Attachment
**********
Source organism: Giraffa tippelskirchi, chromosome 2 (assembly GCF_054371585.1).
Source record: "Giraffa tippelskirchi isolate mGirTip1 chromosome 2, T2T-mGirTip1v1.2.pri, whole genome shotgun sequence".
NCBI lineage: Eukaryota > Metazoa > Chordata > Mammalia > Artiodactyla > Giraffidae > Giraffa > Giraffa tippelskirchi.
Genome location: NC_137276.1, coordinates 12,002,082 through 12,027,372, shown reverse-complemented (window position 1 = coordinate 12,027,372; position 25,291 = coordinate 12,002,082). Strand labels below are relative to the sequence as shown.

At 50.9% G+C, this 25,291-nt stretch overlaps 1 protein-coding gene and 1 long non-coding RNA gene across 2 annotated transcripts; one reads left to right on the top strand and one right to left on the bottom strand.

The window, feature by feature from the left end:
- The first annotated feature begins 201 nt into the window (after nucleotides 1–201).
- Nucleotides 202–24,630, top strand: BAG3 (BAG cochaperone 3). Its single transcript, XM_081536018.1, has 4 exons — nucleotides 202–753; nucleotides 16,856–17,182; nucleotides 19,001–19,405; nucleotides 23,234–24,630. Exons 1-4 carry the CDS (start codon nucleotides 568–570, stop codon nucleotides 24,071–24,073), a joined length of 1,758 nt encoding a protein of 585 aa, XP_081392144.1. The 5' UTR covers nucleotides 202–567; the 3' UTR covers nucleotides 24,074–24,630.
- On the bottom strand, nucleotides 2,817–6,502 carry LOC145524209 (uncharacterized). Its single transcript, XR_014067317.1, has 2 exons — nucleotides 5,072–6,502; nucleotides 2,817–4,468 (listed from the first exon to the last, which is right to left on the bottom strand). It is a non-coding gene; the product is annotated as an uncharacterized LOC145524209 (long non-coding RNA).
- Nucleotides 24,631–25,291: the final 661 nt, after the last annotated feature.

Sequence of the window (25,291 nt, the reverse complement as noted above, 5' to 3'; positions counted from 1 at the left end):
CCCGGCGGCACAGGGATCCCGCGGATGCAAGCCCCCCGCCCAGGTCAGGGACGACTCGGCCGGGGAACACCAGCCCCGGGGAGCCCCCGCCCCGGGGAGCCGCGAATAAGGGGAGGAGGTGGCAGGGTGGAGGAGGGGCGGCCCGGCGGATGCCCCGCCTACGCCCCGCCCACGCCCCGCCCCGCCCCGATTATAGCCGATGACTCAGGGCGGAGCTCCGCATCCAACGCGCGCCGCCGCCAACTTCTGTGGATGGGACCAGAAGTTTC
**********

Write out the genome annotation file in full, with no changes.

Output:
Source organism: Giraffa tippelskirchi, chromosome 2 (assembly GCF_054371585.1).
Source record: "Giraffa tippelskirchi isolate mGirTip1 chromosome 2, T2T-mGirTip1v1.2.pri, whole genome shotgun sequence".
NCBI lineage: Eukaryota > Metazoa > Chordata > Mammalia > Artiodactyla > Giraffidae > Giraffa > Giraffa tippelskirchi.
Genome location: NC_137276.1, coordinates 12,002,082 through 12,027,372, shown reverse-complemented (window position 1 = coordinate 12,027,372; position 25,291 = coordinate 12,002,082). Strand labels below are relative to the sequence as shown.

At 50.9% G+C, this 25,291-nt stretch overlaps 1 protein-coding gene and 1 long non-coding RNA gene across 2 annotated transcripts; one reads left to right on the top strand and one right to left on the bottom strand.

The window, feature by feature from the left end:
- The first annotated feature begins 201 nt into the window (after nucleotides 1–201).
- Nucleotides 202–24,630, top strand: BAG3 (BAG cochaperone 3). Its single transcript, XM_081536018.1, has 4 exons — nucleotides 202–753; nucleotides 16,856–17,182; nucleotides 19,001–19,405; nucleotides 23,234–24,630. Exons 1-4 carry the CDS (start codon nucleotides 568–570, stop codon nucleotides 24,071–24,073), a joined length of 1,758 nt encoding a protein of 585 aa, XP_081392144.1. The 5' UTR covers nucleotides 202–567; the 3' UTR covers nucleotides 24,074–24,630.
- On the bottom strand, nucleotides 2,817–6,502 carry LOC145524209 (uncharacterized). Its single transcript, XR_014067317.1, has 2 exons — nucleotides 5,072–6,502; nucleotides 2,817–4,468 (listed from the first exon to the last, which is right to left on the bottom strand). It is a non-coding gene; the product is annotated as an uncharacterized LOC145524209 (long non-coding RNA).
- Nucleotides 24,631–25,291: the final 661 nt, after the last annotated feature.

Sequence of the window (25,291 nt, the reverse complement as noted above, 5' to 3'; positions counted from 1 at the left end):
CCCGGCGGCACAGGGATCCCGCGGATGCAAGCCCCCCGCCCAGGTCAGGGACGACTCGGCCGGGGAACACCAGCCCCGGGGAGCCCCCGCCCCGGGGAGCCGCGAATAAGGGGAGGAGGTGGCAGGGTGGAGGAGGGGCGGCCCGGCGGATGCCCCGCCTACGCCCCGCCCACGCCCCGCCCCGCCCCGATTATAGCCGATGACTCAGGGCGGAGCTCCGCATCCAACGCGCGCCGCCGCCAACTTCTGTGGATGGGACCAGAAGTTTC